Arizona’s main need right now is in the bullpen.  Before Sunday’s game, GM Kevin Towers reiterated that adding another LHP to Tony Sipp was front office’s main priority right now.  Given the continued recent struggles of David Hernandez (0.2 IP, 2 H, 2 BB, 3 runs, 2 of them earned), perhaps the search should include some RHP targets as well, but Towers is usually a man of his word.  Just ask Justin Upton.

If history is any guide, Towers is likely to prefer a veteran pitcher, like Milwaukee’s Mike Gonzalez or Seattle’s Oliver Perez.  If the price is right, he might prefer more of a matchups guy like Joe Thatcher of the Padres or Javier Lopez of the Giants.  If you’d like to read more about the lefty relievers on the market, please check out this breakdown by MLB Trade Rumors’ Steve Adams.

But maybe the Dbacks should be less interested in the pieces other teams want to sell, and more interested in the pitchers they don’t want to sell.  One of the possibilities I discussed on Friday was trading a package headed by SS/2B Chris Owings for St. Louis’s Carlos Martinez, a starting pitcher prospect who has helped out in the St. Louis pen on two occasions this year.  If we’re going to trade assets to make the 2013 team better, I’d much rather have the return be an investment in the future as well.

The Dbacks bullpen issues aren’t likely to be solved for both 2013 and 2014 with a band-aid or some duct tape.  I think Toronto could be a strong match for Arizona because if they can be persuaded to move a current major league reliever and a minor leaguer suited for relief, the pen could be a strength both for 2013 and 2014, rather than a continuing weak point.

The Blue Jays made a huge splash this offseason, acquiring SS Jose Reyes and starters Mark Buerhle and Josh Johnson in a bid to make the playoffs in what was perceived to be a wide-open AL East.  The investment in this season hasn’t paid off, however, with Toronto currently in last place in their division, 14 games behind the Red Sox and 13.5 behind upcoming Arizona opponent Tampa Bay.  Toronto has been widely considered a “bubble” team in terms of whether they’d be buyers or sellers at this year’s deadline, and the Boston Globe’s Nick Cafardo reported today that the Blue Jays “will likely stick with their core players through the trade deadline and hope it works out for them next season.”

The Blue Jays brought in 3B Brett Lawrie after the 2010 season, trading Shaun Marcum to Milwaukee.  Lawrie hasn’t lived up to his promise up to this point, but Toronto can’t afford to give up on him.  To keep the DH spot free and keep both 1B Adam Lind and 1B/3B Edwin Encarnacion in the lineup, the Jays recently tried Lawrie at second, but that experiment has come to an end.  So I would not expect Toronto to be hot after a third base prospect like Arizona’s Matt Davidson; they need help up the middle, with no legitimate SS or 2B prospect in AA or AAA.  And, of course, every organization is always on the lookout for more pitching.  It could be that they’d be willing to trade a current reliever or a relief prospect to shore up its needs.

Given the desire to add a lefty, any conversation between Kevin Towers and Toronto GM Alex Anthopolous is likely to start with LHP Brett Cecil.  Cecil didn’t stick as a starter in the majors, with below average performances in the rotation in 2010 (172.2 IP, 4.22 ERA, 1.33 WHIP) and in 2011 (123.2 IP, 4.73 ERA, 1.33 WHIP).  His performance as a starter in 2012 was worse (50.1 IP, 5.72 ERA, 1.47 WHIP), and so Cecil was moved to the bullpen.  Cecil dominated from the beginning in 2013, and currently sports a 2.57 ERA with a 1.08 WHIP in 49 innings.  He’s not a matchups guy, but he’s as good a bet as there is right now to help a team as a setup man.  Toronto is unlikely to part with him easily, but the spotty track record and the fact that his success has only come in a single season may help to keep the price down somewhat.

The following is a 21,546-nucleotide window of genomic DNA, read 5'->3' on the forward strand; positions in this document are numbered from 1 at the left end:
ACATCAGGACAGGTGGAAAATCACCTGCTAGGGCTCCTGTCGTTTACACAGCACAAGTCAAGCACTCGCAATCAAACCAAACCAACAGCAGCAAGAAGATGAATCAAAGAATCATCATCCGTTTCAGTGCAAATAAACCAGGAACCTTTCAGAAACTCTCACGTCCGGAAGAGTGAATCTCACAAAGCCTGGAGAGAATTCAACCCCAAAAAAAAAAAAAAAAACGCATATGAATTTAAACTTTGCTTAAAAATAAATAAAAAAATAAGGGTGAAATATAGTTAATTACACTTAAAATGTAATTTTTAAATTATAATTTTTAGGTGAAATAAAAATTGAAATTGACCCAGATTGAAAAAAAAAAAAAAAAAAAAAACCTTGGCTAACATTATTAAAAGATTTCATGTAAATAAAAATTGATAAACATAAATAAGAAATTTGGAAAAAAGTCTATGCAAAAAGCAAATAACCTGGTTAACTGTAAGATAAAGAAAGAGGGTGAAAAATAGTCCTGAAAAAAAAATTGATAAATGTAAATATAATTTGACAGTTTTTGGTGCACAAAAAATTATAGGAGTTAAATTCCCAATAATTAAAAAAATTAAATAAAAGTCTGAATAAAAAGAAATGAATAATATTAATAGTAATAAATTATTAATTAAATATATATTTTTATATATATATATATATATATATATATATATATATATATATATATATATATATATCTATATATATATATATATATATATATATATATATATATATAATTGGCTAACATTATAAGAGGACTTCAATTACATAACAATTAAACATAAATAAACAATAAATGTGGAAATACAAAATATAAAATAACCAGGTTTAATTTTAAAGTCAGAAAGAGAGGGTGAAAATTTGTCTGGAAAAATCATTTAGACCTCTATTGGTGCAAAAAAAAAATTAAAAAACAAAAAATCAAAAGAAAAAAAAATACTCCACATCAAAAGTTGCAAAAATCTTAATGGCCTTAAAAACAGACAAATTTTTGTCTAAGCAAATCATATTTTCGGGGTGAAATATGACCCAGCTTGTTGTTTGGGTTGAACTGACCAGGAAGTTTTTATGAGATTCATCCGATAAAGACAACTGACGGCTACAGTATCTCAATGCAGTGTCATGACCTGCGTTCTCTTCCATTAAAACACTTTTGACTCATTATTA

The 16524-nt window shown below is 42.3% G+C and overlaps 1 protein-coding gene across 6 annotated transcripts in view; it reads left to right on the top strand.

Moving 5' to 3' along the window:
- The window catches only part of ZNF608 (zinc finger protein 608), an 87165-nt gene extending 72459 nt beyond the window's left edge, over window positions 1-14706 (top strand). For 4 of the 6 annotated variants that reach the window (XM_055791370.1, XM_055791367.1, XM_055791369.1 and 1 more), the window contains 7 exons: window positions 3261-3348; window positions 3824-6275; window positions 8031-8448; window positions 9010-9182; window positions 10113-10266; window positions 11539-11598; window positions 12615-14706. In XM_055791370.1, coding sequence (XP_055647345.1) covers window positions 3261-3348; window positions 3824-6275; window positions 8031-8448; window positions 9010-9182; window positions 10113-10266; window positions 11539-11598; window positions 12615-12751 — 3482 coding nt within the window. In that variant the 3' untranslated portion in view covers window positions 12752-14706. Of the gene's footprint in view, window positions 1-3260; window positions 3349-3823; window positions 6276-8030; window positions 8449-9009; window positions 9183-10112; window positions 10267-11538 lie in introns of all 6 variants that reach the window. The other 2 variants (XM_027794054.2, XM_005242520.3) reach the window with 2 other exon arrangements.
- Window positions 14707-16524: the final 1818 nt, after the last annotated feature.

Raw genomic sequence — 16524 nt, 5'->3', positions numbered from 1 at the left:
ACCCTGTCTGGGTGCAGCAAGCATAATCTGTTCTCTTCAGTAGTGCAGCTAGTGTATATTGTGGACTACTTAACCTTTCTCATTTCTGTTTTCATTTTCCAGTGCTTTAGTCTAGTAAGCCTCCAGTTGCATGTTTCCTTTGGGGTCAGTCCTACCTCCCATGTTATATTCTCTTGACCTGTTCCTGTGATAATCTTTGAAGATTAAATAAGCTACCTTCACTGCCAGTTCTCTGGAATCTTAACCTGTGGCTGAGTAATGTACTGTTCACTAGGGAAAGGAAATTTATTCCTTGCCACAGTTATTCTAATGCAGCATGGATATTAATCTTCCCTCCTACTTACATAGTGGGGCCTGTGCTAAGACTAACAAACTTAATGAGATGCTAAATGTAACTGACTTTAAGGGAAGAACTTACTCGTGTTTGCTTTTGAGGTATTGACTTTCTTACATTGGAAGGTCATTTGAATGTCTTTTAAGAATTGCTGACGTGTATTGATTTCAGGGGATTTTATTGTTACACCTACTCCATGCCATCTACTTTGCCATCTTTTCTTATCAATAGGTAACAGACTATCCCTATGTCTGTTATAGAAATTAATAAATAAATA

On the minor league side, RHP Marcus Stroman was Toronto’s first round selection in the 2012 draft.  His fastball rates plus, and Stroman’s plus plus slider is maybe the best in the minor leagues right now.  The downside: Stroman’s change is fringy at best right now, and if he’s only got two pitches to offer with any regularity, he’s probably best off as a reliever.  Toronto will try him as a starter because there’s no reason right now not to give him a chance to work on that change, but if he doesn’t pan out as a starting prospect, a dominating reliever is a pretty great consolation prize.  Stroman’s season so far in AA: 69.1 IP, 2.99 ERA, an outstanding K rate of 10.25/9 IP, and a superior walk rate of 2.47/9 IP.  At 22, he’s not exactly young for the level, but he could probably hold is own as a major league reliever already.

Toronto’s John Stilson doesn’t have Stroman’s ceiling, but is a little closer to the majors.  After two appearances in AA, Stilson has done well in AAA, with a 1.80 ERA, 8.16 K/9, and 4.08 BB/9.  Promoting Stroman or Dbacks prospect Anthony Meo right now might be leaps of faith, but Stilson is ready to contribute.

Will Towers trade for some combination of Cecil, Stroman or Stilson?  Probably not.  But I believe Toronto would be willing to listen, and would be open to bringing in Owings, with the light-hitting Maicer Izturis currently the main second baseman, and with the injury history of Jose Reyes to guard against.  Arizona has the raw materials to make something happen.  With Owings and David Holmberg (who would become Toronto’s second-best SP prospect immediately), or even Matt Davidson or Tyler Skaggs, there could be a way to shore up the 2013 bullpen for Arizona while making a similar bullpen crisis next year a little less likely.

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